There are two major types of retirement plans: defined contribution plans like 401(k)s, and defined benefit plans like pensions.
Both have flaws and advantages. Pensions are supposed to guarantee a level of income during retirement, but they make kicking the can down the road incredibly easy, creating underfunded obligations that have helped cripple companies like General Motors (NYSE:GM). Defined contribution plans are much more transparent -- what you see is what you get -- but given low levels of median household income growth and meager savings rates, they leave most participants ill-prepared for retirement.
So, simple question: Which is better?
Two weeks ago, I posed that question to Joseph Dear, chief investment officer of CalPERS, the nation's largest pension fund. Here's what he had to say (transcript follows):
Morgan Housel: Do you think defined benefit plans like pensions have done a better job at preparing America for retirement than defined contributions like 401(k)s?
Joseph Dear: Defined benefit plans have some incredibly significant advantages over defined contribution plans. CalPERS runs a huge defined benefit plan, but we also run a defined contribution plan that's a supplement and you can see other states with hybrid systems, so I don't know if it's always only one thing or another.
I think one of the things that not recognized in defined benefit plans that's really important is that we're one of the largest sources of long-term patient capital in the economy. We can invest in companies and not sell out tomorrow or in the next five seconds, that we can buy and hold. That's why private equity investment is important for us. We can do things like venture capital that are high risk and high return, but some of those venture capital firms become enormous. Somebody funded Google. Now it's a centerpiece of our economy. I think that's an important role.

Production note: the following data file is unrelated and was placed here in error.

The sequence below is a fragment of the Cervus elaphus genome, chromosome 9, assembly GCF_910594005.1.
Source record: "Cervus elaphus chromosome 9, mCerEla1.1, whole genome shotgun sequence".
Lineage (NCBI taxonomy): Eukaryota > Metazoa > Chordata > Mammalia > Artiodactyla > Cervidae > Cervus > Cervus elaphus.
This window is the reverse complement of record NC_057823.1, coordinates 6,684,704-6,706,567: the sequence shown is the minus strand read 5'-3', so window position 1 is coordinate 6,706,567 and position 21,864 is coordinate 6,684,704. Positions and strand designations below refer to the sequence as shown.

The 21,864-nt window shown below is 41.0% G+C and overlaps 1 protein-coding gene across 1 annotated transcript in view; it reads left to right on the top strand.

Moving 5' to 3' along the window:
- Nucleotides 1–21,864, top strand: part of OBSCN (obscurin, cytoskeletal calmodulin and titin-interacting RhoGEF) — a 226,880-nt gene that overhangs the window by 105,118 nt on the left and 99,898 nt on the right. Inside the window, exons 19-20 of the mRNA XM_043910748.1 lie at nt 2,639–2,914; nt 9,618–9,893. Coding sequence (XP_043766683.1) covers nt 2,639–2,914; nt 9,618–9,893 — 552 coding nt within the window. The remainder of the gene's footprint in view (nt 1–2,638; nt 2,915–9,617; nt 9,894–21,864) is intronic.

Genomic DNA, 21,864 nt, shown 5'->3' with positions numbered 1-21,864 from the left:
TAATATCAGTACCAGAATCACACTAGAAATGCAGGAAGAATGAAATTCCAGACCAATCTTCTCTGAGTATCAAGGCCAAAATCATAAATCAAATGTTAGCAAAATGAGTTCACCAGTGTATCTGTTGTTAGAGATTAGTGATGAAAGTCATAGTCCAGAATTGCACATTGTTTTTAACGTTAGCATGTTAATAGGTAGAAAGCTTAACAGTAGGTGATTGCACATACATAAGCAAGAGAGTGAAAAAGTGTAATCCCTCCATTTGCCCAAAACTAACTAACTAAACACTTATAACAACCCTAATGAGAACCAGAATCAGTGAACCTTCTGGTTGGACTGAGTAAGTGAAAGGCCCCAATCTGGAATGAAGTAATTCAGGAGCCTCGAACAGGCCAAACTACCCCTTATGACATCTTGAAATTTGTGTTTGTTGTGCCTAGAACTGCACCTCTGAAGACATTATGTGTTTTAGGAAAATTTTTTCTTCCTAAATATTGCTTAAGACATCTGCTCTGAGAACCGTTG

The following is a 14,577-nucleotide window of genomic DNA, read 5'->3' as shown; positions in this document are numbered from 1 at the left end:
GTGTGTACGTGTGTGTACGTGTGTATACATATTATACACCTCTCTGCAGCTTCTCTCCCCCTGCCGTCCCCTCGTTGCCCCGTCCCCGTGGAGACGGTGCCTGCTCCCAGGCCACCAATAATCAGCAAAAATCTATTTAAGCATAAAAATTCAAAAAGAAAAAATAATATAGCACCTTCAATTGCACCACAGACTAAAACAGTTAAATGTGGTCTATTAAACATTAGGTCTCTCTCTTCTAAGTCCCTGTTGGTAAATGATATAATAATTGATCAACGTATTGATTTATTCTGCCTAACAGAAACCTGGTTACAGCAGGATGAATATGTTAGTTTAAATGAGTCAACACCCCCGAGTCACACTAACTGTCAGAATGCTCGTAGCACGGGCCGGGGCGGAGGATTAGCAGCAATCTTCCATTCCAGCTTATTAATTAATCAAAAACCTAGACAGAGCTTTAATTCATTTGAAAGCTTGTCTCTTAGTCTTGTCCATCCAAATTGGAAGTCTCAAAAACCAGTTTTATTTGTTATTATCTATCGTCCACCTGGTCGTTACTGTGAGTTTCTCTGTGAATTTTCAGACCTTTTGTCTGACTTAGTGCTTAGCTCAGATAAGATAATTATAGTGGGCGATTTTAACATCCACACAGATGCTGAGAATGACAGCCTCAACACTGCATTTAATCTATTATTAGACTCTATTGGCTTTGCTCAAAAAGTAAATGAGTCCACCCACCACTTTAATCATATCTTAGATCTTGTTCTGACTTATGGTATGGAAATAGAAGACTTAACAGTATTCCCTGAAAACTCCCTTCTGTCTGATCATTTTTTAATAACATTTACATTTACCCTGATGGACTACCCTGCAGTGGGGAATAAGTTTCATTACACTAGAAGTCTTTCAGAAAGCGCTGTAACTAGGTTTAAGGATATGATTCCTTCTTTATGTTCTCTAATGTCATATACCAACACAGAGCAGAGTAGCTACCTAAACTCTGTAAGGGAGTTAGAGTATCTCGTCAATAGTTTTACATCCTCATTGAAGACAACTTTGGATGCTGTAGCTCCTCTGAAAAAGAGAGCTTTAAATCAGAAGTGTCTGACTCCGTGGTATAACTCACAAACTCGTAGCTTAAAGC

The pension dollar that we pay out to the beneficiary is about two-thirds investment. That's a pretty good deal for taxpayers. You're getting a safe retirement, an economic security for public workers at a cost to the taxpayer of about 15 to 20 cents per dollar. That's a heck of a good value.
The critics of defined benefit plans say that all the risk is on the taxpayer and none of it is on the worker and then so they want to flip it over and let's have defined contribution plans be the answer where all of the risk is on the worker. Well risk transfer is a good public policy topic to talk about, but if you do it in defined contribution space and expect individual workers who in many instances are totally intimidated by the choices they have in investment, is that really the right way to handle it? And if you add on investment structures which are really designed for the advantage of investment managers, not of individuals. And here I'm talking about fees, you can end up with somebody making exactly the same contributions in a defined contribution plan and getting a much lower benefit than they would in a defined benefit plan simply because of how it's structured.
So if you want to talk about alternatives to defined benefit, I think they need to not look at defined contribution, but to look at systems that address that risk stance far differently, but make it possible for non-experts to be given a set of choices which they are capable of making and which will enable them to have adequate retirement when they decide to stop working.
Fool contributor Morgan Housel has no positions in the stocks mentioned above. The Motley Fool owns shares of Google. Motley Fool newsletter services recommend General Motors and Google. Try any of our Foolish newsletter services free for 30 days. We Fools may not all hold the same opinions, but we all believe that considering a diverse range of insights makes us better investors. The Motley Fool has a disclosure policy.